February 23, 2010

Food : Nibong - the forgotten palm

Oncosperma tigillaria
(Nibong Palm)

I will never forget the dinner in a small longhouse several years ago. The host went out with us to cut down a nibong tree just before the sun reached the top of the hills. He said it was time to prepare for dinner. He did not wear a watch. He then went to the small river which at that time was in pristine condition. He raised the traps he had put in earlier on in the morning and out came several prawns in each trap. He already had a few fish in his little boat when he came in from the padi fields. By the time we settled down for our bath in the river he had already cleaned the nibong and the prawns. He had all these in the bamboo canisters (pansur) over the fire on the rocks as we enjoyed our bath. The setting sun cast gentle shadows on the fire and the fragrance of the boiling fish and prawns filled the air. As the fire wood crackled and the charcoals spitted when liquid dropped on them I could tell that the cooking nibong was sweet and delectable.

His wife already had the rice cooked (in bamboo) and some nice vegetables stir fried  as we dressed . When we gathered on the mat (lampit)  he took out the bamboo canisters and poured out the food into the bowls.

We thus had a meal almost all from nature. How bountiful the earth was! Each morsel of food was appreciated by young and old. Very little cooking oil was used for our meal and I was amazed! The rise in price of cooking oil would not affect the financial status of this family.

Recently  during my land trip along the coast of Sarawak I came across some clumps of nibong trees and reminisced the pleasant longhouse dinner which have not been forgotten. This time round I had the opportunity to take photos of the nibong. That memorable trip was neither videoed nor digitally  photographed . But every image was imprinted on my mind. The fragrance of cooking nibong palm shoot would always trigger off the images in the future.

The Nibong Palm is often called the forgotten palm because in size it is nothing compared to the coconut which is very stately and ubiquitous. It is not as financially rewarding as the oil palm which fetches about 400 ringgit per ton. The nibong is slim and slender and often found in difficult terrain in the equatorial jungles.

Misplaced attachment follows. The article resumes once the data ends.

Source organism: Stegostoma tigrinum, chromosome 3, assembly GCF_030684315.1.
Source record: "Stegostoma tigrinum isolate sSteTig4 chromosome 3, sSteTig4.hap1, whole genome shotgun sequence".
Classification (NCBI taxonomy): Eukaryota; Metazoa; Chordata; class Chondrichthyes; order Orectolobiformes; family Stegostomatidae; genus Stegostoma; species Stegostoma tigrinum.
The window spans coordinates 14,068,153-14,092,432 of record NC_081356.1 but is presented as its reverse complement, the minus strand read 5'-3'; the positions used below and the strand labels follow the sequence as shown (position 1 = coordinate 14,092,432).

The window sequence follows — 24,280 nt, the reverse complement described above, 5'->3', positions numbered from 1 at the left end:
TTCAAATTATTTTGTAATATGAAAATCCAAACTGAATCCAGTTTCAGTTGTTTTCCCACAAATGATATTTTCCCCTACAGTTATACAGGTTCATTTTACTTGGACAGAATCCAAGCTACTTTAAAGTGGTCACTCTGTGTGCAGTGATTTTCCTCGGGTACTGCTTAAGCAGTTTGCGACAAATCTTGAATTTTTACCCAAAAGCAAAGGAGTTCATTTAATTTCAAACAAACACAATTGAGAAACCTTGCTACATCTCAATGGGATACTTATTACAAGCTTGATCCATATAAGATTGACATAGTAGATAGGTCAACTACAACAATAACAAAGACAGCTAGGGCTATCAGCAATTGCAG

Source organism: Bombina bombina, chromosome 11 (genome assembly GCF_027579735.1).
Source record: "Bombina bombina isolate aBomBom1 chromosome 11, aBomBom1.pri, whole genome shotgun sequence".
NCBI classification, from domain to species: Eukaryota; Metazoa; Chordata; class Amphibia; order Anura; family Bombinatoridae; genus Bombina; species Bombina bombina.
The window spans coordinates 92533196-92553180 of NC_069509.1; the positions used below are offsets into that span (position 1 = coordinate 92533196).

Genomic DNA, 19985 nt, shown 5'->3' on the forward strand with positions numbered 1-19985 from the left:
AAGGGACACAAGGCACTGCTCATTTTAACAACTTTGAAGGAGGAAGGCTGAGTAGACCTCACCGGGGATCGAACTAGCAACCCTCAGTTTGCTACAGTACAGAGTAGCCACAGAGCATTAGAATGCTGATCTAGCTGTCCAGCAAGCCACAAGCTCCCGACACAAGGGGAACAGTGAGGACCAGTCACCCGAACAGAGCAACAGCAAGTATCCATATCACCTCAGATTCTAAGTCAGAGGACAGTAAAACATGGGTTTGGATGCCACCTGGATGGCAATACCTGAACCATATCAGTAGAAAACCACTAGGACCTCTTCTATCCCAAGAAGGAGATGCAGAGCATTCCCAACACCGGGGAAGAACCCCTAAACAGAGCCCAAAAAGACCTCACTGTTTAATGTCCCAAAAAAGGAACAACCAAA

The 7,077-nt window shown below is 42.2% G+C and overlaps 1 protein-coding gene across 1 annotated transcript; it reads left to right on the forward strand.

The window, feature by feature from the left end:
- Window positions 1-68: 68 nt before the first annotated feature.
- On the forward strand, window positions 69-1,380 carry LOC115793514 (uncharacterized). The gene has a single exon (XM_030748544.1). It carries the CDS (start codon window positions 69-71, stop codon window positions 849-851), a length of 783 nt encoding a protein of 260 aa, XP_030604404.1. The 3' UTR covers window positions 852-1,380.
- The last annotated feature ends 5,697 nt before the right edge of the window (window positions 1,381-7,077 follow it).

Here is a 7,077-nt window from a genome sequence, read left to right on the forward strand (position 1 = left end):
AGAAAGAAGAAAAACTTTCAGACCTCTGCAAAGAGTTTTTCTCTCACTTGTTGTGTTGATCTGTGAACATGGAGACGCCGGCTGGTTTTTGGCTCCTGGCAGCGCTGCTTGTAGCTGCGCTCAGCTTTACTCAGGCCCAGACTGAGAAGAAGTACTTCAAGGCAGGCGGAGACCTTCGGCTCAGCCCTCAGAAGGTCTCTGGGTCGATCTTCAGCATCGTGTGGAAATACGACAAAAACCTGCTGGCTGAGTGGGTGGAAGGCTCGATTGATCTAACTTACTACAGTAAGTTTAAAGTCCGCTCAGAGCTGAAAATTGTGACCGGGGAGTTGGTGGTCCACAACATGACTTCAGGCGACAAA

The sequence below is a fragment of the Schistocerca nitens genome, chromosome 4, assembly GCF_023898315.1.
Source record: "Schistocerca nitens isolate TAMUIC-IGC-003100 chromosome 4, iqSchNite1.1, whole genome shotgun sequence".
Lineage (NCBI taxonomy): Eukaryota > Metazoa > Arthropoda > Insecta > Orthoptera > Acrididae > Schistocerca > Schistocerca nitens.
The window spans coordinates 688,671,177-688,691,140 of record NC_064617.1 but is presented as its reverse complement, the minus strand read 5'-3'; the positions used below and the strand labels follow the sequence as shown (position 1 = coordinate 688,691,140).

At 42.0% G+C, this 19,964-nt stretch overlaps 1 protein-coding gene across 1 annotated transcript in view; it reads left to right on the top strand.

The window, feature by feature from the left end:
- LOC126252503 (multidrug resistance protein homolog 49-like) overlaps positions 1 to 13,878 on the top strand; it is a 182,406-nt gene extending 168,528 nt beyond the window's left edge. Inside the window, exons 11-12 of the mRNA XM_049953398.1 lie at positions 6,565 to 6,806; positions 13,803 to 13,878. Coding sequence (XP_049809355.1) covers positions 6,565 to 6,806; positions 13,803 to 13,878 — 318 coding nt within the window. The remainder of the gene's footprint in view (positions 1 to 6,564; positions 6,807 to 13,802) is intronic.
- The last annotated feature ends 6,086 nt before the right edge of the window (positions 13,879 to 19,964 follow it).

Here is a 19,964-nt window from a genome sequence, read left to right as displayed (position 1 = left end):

In fact the Ibans have long woven its pattern into their pua kumbu. And this palm pattern has been  mentioned in "Iban Ritual Textiles" by Traude Gavin. Otherwise no many non Ibans would know of its significance in indigenous life.

The nibong wood is hard and very lasting. It can withstand the saline conditions of the open sea. On land the nibong is used as a building material like beams and posts. Many longhouses have been sturdily built in this way. Even termites cannot bite through the hard wood. The famous kelongs of Singapore and Selangor have been built using nibong. I have the opportunity of staying in the kelong when I was younger and had enjoyed life amongst the fishermen and their families. It was a memorable experience and the support from the nibong stilts/foundation was amazing. The sea was all around us and yet nothing would tilt or shake in the room!! At night we were safe as we watched by pressure lamp lights the fish and squid coming to the nets. Even when the wind blew there was nothing to be afraid of. I often wonder why the tourism industry would not make a kelong type of homestay to attract both foreign and local tourists.

For the women the nibong has proven its worth as good wood for utensils like ladles and scoops. Some are even custom made into special water containers and other decorative items for the stylish homes in the city.

Beautiful carved nibong trays for example have been specially ordered from the inner most parts of Sarawak for use in stately homes in Kuala Lumpur and even in London. Most of these become conversation piece for guests.

The two pictures show the slim nibong trees along the lowlands of Sarawak between Miri and Bintulu.

In Sabah the Bungkau (jaw's harp) is made from the bark of a nibong palm called bongkala)